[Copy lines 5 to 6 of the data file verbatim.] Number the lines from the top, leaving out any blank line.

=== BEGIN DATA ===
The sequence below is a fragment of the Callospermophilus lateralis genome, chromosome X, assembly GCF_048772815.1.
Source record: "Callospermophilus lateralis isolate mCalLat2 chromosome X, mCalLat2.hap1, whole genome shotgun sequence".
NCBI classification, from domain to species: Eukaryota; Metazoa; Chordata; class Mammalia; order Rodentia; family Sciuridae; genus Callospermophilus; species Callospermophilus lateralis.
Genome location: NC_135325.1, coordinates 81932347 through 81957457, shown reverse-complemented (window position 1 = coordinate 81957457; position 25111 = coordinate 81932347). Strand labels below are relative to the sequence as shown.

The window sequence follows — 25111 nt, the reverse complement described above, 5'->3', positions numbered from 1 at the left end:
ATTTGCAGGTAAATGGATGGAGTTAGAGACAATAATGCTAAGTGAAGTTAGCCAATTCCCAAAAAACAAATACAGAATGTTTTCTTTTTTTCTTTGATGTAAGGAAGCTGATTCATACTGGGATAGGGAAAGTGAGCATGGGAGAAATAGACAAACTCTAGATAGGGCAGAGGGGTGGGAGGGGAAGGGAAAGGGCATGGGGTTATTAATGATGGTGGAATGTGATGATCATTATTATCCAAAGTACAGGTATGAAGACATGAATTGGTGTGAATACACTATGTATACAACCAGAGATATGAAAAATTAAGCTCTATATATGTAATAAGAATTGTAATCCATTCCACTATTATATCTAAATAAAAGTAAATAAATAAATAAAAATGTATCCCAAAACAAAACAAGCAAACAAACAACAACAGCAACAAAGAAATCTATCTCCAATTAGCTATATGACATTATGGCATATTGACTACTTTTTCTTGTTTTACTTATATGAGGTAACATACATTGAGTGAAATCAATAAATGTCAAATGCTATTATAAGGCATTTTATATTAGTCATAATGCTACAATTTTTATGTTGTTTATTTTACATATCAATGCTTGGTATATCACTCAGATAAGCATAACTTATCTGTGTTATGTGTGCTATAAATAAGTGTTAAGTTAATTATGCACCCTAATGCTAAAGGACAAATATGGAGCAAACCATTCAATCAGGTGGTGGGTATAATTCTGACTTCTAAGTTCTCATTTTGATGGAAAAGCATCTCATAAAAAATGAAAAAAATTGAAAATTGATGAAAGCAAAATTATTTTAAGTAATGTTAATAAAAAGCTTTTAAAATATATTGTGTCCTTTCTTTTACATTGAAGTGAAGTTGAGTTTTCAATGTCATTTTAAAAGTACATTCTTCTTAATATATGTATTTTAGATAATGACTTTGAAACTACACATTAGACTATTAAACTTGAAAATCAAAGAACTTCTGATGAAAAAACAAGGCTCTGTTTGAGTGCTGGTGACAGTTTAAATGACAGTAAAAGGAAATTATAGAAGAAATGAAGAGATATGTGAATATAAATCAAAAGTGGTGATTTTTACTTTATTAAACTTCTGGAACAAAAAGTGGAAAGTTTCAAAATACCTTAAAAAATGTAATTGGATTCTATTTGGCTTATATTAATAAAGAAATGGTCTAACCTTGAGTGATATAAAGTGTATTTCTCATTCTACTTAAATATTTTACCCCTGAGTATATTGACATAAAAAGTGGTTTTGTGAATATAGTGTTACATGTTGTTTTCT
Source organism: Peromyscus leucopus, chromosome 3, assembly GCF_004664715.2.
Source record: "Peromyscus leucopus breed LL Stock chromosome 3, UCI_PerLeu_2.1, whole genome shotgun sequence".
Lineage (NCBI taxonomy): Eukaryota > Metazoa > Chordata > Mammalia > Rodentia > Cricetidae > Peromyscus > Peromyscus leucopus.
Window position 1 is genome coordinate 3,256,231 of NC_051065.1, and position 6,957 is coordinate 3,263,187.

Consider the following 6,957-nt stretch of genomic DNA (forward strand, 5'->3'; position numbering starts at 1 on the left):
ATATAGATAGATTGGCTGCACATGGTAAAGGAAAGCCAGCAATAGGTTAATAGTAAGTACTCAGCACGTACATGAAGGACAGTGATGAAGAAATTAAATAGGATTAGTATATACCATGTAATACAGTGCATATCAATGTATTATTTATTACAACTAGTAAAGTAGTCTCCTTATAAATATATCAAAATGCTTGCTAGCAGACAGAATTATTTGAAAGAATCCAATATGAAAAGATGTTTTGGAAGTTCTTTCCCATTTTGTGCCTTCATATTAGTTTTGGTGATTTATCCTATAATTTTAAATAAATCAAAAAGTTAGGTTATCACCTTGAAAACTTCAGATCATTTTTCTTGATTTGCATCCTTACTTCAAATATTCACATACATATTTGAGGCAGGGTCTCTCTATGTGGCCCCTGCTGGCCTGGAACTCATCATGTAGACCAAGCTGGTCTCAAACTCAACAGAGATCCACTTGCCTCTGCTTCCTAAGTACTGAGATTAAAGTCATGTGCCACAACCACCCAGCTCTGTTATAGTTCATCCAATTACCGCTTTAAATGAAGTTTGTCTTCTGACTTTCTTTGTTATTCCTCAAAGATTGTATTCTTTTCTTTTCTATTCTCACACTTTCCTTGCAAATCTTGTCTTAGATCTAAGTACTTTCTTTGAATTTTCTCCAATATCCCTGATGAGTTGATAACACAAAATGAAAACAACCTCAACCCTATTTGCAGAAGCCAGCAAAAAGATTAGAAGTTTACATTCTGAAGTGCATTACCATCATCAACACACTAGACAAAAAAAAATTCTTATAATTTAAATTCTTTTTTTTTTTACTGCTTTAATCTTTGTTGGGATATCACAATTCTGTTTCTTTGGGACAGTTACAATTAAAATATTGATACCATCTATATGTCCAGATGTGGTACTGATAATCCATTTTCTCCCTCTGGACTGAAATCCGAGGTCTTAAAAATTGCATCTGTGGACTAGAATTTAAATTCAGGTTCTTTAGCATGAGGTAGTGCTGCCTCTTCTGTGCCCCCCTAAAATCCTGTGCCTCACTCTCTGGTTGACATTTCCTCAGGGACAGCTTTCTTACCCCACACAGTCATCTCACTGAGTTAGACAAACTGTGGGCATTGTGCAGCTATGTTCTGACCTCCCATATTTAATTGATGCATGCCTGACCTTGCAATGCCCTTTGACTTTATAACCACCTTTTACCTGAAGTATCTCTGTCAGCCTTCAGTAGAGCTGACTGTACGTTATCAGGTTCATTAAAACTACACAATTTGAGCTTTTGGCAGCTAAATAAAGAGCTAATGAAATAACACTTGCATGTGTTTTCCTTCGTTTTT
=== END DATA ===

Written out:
The window sequence follows — 25111 nt, the reverse complement described above, 5'->3', positions numbered from 1 at the left end:
ATTTGCAGGTAAATGGATGGAGTTAGAGACAATAATGCTAAGTGAAGTTAGCCAATTCCCAAAAAACAAATACAGAATGTTTTCTTTTTTTCTTTGATGTAAGGAAGCTGATTCATACTGGGATAGGGAAAGTGAGCATGGGAGAAATAGACAAACTCTAGATAGGGCAGAGGGGTGGGAGGGGAAGGGAAAGGGCATGGGGTTATTAATGATGGTGGAATGTGATGATCATTATTATCCAAAGTACAGGTATGAAGACATGAATTGGTGTGAATACACTATGTATACAACCAGAGATATGAAAAATTAAGCTCTATATATGTAATAAGAATTGTAATCCATTCCACTATTATATCTAAATAAAAGTAAATAAATAAATAAAAATGTATCCCAAAACAAAACAAGCAAACAAACAACAACAGCAACAAAGAAATCTATCTCCAATTAGCTATATGACATTATGGCATATTGACTACTTTTTCTTGTTTTACTTATATGAGGTAACATACATTGAGTGAAATCAATAAATGTCAAATGCTATTATAAGGCATTTTATATTAGTCATAATGCTACAATTTTTATGTTGTTTATTTTACATATCAATGCTTGGTATATCACTCAGATAAGCATAACTTATCTGTGTTATGTGTGCTATAAATAAGTGTTAAGTTAATTATGCACCCTAATGCTAAAGGACAAATATGGAGCAAACCATTCAATCAGGTGGTGGGTATAATTCTGACTTCTAAGTTCTCATTTTGATGGAAAAGCATCTCATAAAAAATGAAAAAAATTGAAAATTGATGAAAGCAAAATTATTTTAAGTAATGTTAATAAAAAGCTTTTAAAATATATTGTGTCCTTTCTTTTACATTGAAGTGAAGTTGAGTTTTCAATGTCATTTTAAAAGTACATTCTTCTTAATATATGTATTTTAGATAATGACTTTGAAACTACACATTAGACTATTAAACTTGAAAATCAAAGAACTTCTGATGAAAAAACAAGGCTCTGTTTGAGTGCTGGTGACAGTTTAAATGACAGTAAAAGGAAATTATAGAAGAAATGAAGAGATATGTGAATATAAATCAAAAGTGGTGATTTTTACTTTATTAAACTTCTGGAACAAAAAGTGGAAAGTTTCAAAATACCTTAAAAAATGTAATTGGATTCTATTTGGCTTATATTAATAAAGAAATGGTCTAACCTTGAGTGATATAAAGTGTATTTCTCATTCTACTTAAATATTTTACCCCTGAGTATATTGACATAAAAAGTGGTTTTGTGAATATAGTGTTACATGTTGTTTTCT